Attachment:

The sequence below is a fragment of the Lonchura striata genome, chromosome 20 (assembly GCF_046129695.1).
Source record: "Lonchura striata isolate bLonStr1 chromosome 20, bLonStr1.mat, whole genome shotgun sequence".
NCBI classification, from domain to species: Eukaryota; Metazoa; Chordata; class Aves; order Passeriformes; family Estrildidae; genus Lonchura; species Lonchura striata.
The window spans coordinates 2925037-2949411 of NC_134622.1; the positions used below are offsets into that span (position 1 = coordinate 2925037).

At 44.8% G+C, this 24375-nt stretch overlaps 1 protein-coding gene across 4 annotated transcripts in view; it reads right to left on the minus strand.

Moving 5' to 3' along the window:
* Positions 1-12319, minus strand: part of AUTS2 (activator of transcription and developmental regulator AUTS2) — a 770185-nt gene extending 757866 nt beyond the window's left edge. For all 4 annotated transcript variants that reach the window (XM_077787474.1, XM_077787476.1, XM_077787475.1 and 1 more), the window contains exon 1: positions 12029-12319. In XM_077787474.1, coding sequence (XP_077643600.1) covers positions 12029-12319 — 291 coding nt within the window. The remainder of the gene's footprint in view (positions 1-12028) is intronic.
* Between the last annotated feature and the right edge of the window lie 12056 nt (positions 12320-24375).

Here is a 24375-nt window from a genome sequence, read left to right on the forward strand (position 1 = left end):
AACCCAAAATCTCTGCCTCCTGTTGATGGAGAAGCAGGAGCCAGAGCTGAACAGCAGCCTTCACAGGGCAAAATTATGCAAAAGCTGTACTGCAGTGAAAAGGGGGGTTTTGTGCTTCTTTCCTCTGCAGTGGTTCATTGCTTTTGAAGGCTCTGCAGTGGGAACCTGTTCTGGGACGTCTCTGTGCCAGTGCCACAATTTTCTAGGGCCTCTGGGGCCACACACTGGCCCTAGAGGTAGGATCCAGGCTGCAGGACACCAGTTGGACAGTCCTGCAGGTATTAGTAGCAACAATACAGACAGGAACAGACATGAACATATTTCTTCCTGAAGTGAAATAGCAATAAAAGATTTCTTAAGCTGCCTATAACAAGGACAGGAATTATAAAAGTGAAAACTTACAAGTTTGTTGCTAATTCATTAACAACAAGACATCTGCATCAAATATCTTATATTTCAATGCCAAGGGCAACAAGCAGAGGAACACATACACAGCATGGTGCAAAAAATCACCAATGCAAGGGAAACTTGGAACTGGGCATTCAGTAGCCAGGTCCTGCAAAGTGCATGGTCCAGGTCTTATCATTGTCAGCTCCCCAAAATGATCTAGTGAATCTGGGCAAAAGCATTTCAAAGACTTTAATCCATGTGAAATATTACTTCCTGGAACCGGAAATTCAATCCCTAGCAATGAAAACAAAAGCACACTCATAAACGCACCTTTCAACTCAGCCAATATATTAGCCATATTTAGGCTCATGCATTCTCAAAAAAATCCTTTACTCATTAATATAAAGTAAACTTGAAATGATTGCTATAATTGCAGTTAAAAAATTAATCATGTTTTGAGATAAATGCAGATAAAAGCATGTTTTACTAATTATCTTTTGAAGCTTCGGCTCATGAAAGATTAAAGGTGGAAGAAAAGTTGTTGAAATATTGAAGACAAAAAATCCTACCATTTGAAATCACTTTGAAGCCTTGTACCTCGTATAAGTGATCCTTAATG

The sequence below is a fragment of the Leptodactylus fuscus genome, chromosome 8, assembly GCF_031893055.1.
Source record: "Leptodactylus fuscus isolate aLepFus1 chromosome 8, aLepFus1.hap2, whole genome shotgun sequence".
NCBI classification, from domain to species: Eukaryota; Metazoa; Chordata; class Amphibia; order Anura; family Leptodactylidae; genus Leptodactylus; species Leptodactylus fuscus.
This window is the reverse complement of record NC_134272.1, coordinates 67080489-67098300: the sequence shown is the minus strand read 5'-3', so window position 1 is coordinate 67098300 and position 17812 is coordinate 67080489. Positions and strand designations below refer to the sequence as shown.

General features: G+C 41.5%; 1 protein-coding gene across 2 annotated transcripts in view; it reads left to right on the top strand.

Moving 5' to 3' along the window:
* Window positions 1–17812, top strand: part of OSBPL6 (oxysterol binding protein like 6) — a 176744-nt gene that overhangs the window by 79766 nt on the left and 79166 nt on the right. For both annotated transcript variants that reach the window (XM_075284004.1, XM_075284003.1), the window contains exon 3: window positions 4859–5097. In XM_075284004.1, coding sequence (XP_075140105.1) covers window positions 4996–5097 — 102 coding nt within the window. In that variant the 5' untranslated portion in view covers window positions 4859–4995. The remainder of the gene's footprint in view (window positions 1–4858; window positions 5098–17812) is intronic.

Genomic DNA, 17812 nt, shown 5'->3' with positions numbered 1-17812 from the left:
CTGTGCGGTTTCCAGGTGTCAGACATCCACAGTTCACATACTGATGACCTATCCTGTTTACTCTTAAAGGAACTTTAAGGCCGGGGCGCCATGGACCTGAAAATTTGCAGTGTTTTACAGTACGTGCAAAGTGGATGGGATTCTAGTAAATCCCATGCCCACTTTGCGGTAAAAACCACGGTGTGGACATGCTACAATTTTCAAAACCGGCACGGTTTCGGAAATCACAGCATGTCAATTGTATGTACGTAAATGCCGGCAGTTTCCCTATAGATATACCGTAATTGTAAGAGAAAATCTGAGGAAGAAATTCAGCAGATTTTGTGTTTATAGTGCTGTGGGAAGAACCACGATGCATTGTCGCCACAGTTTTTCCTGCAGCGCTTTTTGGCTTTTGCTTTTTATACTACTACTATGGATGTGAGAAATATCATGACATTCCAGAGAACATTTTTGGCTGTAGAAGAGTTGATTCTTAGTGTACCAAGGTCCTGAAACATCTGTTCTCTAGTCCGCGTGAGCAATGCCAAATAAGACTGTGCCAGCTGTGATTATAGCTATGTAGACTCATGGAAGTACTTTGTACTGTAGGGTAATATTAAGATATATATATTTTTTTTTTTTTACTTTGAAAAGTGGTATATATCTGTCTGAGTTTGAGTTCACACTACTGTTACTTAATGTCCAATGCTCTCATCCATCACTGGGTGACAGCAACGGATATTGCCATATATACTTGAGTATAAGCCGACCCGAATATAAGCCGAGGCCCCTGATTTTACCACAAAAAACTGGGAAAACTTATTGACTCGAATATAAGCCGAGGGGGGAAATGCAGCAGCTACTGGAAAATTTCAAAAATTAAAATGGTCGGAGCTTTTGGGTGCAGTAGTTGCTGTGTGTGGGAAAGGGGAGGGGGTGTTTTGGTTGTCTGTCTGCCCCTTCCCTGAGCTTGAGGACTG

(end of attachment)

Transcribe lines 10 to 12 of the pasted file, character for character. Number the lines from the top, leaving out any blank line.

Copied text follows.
AACCCAAAATCTCTGCCTCCTGTTGATGGAGAAGCAGGAGCCAGAGCTGAACAGCAGCCTTCACAGGGCAAAATTATGCAAAAGCTGTACTGCAGTGAAAAGGGGGGTTTTGTGCTTCTTTCCTCTGCAGTGGTTCATTGCTTTTGAAGGCTCTGCAGTGGGAACCTGTTCTGGGACGTCTCTGTGCCAGTGCCACAATTTTCTAGGGCCTCTGGGGCCACACACTGGCCCTAGAGGTAGGATCCAGGCTGCAGGACACCAGTTGGACAGTCCTGCAGGTATTAGTAGCAACAATACAGACAGGAACAGACATGAACATATTTCTTCCTGAAGTGAAATAGCAATAAAAGATTTCTTAAGCTGCCTATAACAAGGACAGGAATTATAAAAGTGAAAACTTACAAGTTTGTTGCTAATTCATTAACAACAAGACATCTGCATCAAATATCTTATATTTCAATGCCAAGGGCAACAAGCAGAGGAACACATACACAGCATGGTGCAAAAAATCACCAATGCAAGGGAAACTTGGAACTGGGCATTCAGTAGCCAGGTCCTGCAAAGTGCATGGTCCAGGTCTTATCATTGTCAGCTCCCCAAAATGATCTAGTGAATCTGGGCAAAAGCATTTCAAAGACTTTAATCCATGTGAAATATTACTTCCTGGAACCGGAAATTCAATCCCTAGCAATGAAAACAAAAGCACACTCATAAACGCACCTTTCAACTCAGCCAATATATTAGCCATATTTAGGCTCATGCATTCTCAAAAAAATCCTTTACTCATTAATATAAAGTAAACTTGAAATGATTGCTATAATTGCAGTTAAAAAATTAATCATGTTTTGAGATAAATGCAGATAAAAGCATGTTTTACTAATTATCTTTTGAAGCTTCGGCTCATGAAAGATTAAAGGTGGAAGAAAAGTTGTTGAAATATTGAAGACAAAAAATCCTACCATTTGAAATCACTTTGAAGCCTTGTACCTCGTATAAGTGATCCTTAATG

The sequence below is a fragment of the Leptodactylus fuscus genome, chromosome 8, assembly GCF_031893055.1.
Source record: "Leptodactylus fuscus isolate aLepFus1 chromosome 8, aLepFus1.hap2, whole genome shotgun sequence".